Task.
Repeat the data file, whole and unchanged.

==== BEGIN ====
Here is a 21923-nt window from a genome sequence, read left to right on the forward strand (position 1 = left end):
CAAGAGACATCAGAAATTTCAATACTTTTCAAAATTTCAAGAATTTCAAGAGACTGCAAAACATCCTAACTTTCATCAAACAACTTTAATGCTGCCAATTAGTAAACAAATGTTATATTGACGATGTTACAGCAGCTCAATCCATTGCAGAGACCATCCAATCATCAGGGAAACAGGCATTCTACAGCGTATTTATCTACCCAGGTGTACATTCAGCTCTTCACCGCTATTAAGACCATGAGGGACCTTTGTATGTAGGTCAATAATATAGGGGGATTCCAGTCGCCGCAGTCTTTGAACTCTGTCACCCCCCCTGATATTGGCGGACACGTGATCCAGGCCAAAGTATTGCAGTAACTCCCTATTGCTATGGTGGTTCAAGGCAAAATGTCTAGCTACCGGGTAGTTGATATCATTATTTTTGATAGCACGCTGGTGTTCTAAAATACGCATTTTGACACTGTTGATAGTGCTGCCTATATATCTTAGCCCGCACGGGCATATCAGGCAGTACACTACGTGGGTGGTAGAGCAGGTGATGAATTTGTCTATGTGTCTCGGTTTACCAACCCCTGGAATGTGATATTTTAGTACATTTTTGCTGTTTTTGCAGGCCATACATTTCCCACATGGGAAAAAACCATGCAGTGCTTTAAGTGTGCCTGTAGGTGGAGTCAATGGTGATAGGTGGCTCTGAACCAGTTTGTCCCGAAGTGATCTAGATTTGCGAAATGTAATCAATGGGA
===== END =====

Here is a 21923-nt window from a genome sequence, read left to right on the forward strand (position 1 = left end):
CAAGAGACATCAGAAATTTCAATACTTTTCAAAATTTCAAGAATTTCAAGAGACTGCAAAACATCCTAACTTTCATCAAACAACTTTAATGCTGCCAATTAGTAAACAAATGTTATATTGACGATGTTACAGCAGCTCAATCCATTGCAGAGACCATCCAATCATCAGGGAAACAGGCATTCTACAGCGTATTTATCTACCCAGGTGTACATTCAGCTCTTCACCGCTATTAAGACCATGAGGGACCTTTGTATGTAGGTCAATAATATAGGGGGATTCCAGTCGCCGCAGTCTTTGAACTCTGTCACCCCCCCTGATATTGGCGGACACGTGATCCAGGCCAAAGTATTGCAGTAACTCCCTATTGCTATGGTGGTTCAAGGCAAAATGTCTAGCTACCGGGTAGTTGATATCATTATTTTTGATAGCACGCTGGTGTTCTAAAATACGCATTTTGACACTGTTGATAGTGCTGCCTATATATCTTAGCCCGCACGGGCATATCAGGCAGTACACTACGTGGGTGGTAGAGCAGGTGATGAATTTGTCTATGTGTCTCGGTTTACCAACCCCTGGAATGTGATATTTTAGTACATTTTTGCTGTTTTTGCAGGCCATACATTTCCCACATGGGAAAAAACCATGCAGTGCTTTAAGTGTGCCTGTAGGTGGAGTCAATGGTGATAGGTGGCTCTGAACCAGTTTGTCCCGAAGTGATCTAGATTTGCGAAATGTAATCAATGGGA